Estes Cone
The hike of Estes Cone starts from the Longs Peak TH.  This is located along HWY 7 to the south of Estes Park.  The parking lot will remain full for the remainder of the summer since this is also the TH for Longs Peak, so expect a lot of people.  The good news is that most of the people will be making their way towards Longs or Chasm Lake, leaving the trail to Estes Cone relatively free of traffic.
Cap Rock
From the TH, the hike is about 3.2 miles to the summit.  The first half mile runs along the Longs Peak Trail, then there will be a split that is well marked heading to the north; this is the Estes Cone Trail.  After this split it’s roughly another mile to the Eugenia Mine which is located along the Inn Brook Creek.  There is little left of what was apparently “produced more dreams that gold” as the sign states.  It is a nice area for a breather, but the mosquitos were pretty heavy so we pushed on.
The trail kind of tricks you here, instead of going uphill the trail heads down.  There is a nice meadow after the short descent that gives a open shot of the mountain.  Once meeting up with another trail junction the gain is steady to the top.  Another junction .7miles up the grade is where Estes Cone Trail and Storm Pass Trail meet.  From here it the main trail fades in the first few hundred yards and a climbers trail leads to the summit.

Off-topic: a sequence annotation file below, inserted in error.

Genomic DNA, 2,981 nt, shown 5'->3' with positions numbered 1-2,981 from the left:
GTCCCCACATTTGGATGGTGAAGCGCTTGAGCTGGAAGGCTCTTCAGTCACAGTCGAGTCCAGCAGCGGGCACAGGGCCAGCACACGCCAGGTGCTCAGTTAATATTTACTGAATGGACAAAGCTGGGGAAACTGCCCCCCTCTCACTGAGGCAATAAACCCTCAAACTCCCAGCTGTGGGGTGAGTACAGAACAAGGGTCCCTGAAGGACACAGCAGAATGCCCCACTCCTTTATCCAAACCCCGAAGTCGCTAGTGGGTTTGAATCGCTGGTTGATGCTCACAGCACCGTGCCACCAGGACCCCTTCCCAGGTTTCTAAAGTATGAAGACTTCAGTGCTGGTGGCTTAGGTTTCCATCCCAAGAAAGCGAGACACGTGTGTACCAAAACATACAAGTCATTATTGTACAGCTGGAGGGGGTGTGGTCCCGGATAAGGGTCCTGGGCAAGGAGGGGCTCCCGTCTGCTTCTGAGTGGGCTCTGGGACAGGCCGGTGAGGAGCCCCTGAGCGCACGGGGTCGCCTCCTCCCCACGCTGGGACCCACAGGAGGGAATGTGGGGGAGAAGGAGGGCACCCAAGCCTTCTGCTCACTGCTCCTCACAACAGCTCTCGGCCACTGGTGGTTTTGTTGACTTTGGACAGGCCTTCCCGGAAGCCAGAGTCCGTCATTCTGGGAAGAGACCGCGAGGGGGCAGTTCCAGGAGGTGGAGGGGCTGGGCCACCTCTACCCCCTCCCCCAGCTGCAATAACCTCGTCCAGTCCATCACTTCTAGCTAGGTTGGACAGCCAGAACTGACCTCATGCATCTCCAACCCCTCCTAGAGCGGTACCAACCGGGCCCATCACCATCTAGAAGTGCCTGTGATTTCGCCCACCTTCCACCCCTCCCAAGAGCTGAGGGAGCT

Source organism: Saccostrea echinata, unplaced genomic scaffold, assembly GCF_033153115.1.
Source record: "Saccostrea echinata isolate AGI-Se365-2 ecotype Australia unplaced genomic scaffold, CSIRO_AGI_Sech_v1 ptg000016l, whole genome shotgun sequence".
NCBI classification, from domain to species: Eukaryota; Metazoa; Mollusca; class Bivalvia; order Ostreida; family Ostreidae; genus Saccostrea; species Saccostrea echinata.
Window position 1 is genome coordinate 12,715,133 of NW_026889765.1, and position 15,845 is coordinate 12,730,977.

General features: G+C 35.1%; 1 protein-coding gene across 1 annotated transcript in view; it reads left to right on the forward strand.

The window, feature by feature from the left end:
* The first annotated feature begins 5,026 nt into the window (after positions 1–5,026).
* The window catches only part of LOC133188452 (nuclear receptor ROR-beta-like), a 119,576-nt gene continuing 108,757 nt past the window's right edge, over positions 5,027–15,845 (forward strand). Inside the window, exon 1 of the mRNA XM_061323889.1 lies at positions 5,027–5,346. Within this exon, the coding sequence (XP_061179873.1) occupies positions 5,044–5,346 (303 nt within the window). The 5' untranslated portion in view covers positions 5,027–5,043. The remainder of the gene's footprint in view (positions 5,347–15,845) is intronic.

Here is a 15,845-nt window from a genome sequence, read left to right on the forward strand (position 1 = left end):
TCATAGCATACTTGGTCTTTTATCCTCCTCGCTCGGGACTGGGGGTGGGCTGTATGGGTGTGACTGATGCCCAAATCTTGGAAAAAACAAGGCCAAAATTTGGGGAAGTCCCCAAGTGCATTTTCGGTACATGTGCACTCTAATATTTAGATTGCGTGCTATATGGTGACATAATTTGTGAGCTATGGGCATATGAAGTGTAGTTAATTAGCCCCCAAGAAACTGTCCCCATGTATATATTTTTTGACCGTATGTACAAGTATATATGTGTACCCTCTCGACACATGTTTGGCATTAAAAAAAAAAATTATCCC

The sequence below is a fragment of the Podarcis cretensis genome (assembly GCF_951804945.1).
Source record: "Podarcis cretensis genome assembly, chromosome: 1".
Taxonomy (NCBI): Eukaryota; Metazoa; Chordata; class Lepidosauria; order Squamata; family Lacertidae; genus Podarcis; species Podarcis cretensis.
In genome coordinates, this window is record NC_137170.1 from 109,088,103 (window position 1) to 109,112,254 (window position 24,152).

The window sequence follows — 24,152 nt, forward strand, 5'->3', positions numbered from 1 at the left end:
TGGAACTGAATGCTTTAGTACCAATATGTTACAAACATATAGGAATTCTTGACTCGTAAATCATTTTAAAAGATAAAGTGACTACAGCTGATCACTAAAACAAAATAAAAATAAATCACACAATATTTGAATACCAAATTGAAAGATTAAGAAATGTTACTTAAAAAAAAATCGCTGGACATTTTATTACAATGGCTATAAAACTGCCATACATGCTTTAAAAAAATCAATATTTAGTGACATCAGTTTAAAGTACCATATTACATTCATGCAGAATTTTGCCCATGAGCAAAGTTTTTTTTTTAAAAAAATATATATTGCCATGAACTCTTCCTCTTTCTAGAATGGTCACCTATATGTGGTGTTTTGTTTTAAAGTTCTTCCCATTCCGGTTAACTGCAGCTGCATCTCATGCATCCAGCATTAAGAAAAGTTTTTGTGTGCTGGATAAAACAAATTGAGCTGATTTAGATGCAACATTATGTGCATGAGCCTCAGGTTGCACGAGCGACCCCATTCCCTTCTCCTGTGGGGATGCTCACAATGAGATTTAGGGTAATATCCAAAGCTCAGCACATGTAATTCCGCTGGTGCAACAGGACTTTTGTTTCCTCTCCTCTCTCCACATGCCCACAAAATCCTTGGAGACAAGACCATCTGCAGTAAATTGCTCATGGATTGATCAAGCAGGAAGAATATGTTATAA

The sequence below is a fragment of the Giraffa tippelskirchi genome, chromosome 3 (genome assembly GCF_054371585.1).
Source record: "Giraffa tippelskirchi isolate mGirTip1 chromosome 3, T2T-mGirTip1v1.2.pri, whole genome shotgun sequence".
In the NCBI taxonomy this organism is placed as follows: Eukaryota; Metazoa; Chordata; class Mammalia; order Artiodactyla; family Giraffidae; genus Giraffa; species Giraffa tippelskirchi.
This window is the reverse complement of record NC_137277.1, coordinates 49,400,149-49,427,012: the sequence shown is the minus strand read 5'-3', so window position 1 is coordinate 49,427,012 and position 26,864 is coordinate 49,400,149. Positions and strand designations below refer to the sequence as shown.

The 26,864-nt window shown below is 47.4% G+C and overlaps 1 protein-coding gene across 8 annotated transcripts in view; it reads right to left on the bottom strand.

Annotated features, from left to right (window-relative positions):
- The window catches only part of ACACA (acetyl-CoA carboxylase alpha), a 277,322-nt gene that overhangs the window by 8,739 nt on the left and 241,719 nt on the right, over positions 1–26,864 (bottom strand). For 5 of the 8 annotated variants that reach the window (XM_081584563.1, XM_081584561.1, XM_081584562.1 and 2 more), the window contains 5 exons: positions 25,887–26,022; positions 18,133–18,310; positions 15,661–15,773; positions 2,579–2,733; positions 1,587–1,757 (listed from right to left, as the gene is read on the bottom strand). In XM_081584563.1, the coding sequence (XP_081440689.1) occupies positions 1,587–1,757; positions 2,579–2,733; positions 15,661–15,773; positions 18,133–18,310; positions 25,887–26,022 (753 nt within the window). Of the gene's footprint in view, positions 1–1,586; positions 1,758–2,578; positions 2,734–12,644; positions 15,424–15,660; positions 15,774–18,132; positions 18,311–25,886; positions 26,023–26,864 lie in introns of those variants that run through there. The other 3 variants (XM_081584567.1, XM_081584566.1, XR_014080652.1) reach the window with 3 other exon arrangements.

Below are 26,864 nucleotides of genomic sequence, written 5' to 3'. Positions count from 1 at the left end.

Nick and Cole Checking in on Longs
Follow the cairns and it’s pretty easy to stay on a decent trail to the top.  It is only .7miles from the last junction so it can go pretty quick, or not.  We took our time because this was our only hike for the day.  There is a nice short scramble through the cap rock to the summit.  Once on top the views of Meeker and Longs are amazing, even better than from the summit of Twin Sisters.  I took the opportunity to do a father’s day photo.  We hit the road to get back to camp and relax for the rest of the afternoon.
I must say one of the funniest parts of the day was driving by the line of cars waiting to pay at the park’s entrance.  Sometimes those annual passes are really nice; you get to open the gate with a swipe of the card.  At camp we were discussing options for the next day.  We came up with the idea of hiking Emerald Mountain from camp.  This was barely 500ft, but it still counts in my book.  Then after our morning hike we would head to the Bear Lake area and do a hike to one of the many lakes with all the other tourists.
Emerald Mountain
Jenny, Cole and Nick on Emerald Mountain